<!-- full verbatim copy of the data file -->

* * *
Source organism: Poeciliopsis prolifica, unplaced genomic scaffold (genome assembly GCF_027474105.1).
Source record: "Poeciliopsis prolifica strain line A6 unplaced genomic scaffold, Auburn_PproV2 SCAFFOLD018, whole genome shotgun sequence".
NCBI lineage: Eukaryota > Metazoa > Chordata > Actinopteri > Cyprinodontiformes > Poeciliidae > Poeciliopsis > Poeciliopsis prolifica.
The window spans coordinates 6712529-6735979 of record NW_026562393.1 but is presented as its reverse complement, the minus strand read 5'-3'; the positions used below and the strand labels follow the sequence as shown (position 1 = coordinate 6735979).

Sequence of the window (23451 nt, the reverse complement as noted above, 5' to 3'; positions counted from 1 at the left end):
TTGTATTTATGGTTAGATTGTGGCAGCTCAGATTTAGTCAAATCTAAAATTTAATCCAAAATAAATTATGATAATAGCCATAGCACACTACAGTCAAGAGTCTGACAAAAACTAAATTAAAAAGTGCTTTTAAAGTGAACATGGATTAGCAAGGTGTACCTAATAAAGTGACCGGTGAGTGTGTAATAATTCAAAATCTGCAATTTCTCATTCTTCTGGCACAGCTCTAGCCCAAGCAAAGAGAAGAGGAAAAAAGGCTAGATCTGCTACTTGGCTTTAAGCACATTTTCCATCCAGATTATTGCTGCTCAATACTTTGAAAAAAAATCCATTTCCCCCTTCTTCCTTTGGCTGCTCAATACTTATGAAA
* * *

Source organism: Poeciliopsis prolifica, unplaced genomic scaffold (genome assembly GCF_027474105.1).
Source record: "Poeciliopsis prolifica strain line A6 unplaced genomic scaffold, Auburn_PproV2 SCAFFOLD018, whole genome shotgun sequence".
NCBI lineage: Eukaryota > Metazoa > Chordata > Actinopteri > Cyprinodontiformes > Poeciliidae > Poeciliopsis > Poeciliopsis prolifica.
The window spans coordinates 6712529-6735979 of record NW_026562393.1 but is presented as its reverse complement, the minus strand read 5'-3'; the positions used below and the strand labels follow the sequence as shown (position 1 = coordinate 6735979).

Sequence of the window (23451 nt, the reverse complement as noted above, 5' to 3'; positions counted from 1 at the left end):
TTGTATTTATGGTTAGATTGTGGCAGCTCAGATTTAGTCAAATCTAAAATTTAATCCAAAATAAATTATGATAATAGCCATAGCACACTACAGTCAAGAGTCTGACAAAAACTAAATTAAAAAGTGCTTTTAAAGTGAACATGGATTAGCAAGGTGTACCTAATAAAGTGACCGGTGAGTGTGTAATAATTCAAAATCTGCAATTTCTCATTCTTCTGGCACAGCTCTAGCCCAAGCAAAGAGAAGAGGAAAAAAGGCTAGATCTGCTACTTGGCTTTAAGCACATTTTCCATCCAGATTATTGCTGCTCAATACTTTGAAAAAAAATCCATTTCCCCCTTCTTCCTTTGGCTGCTCAATACTTATGAAA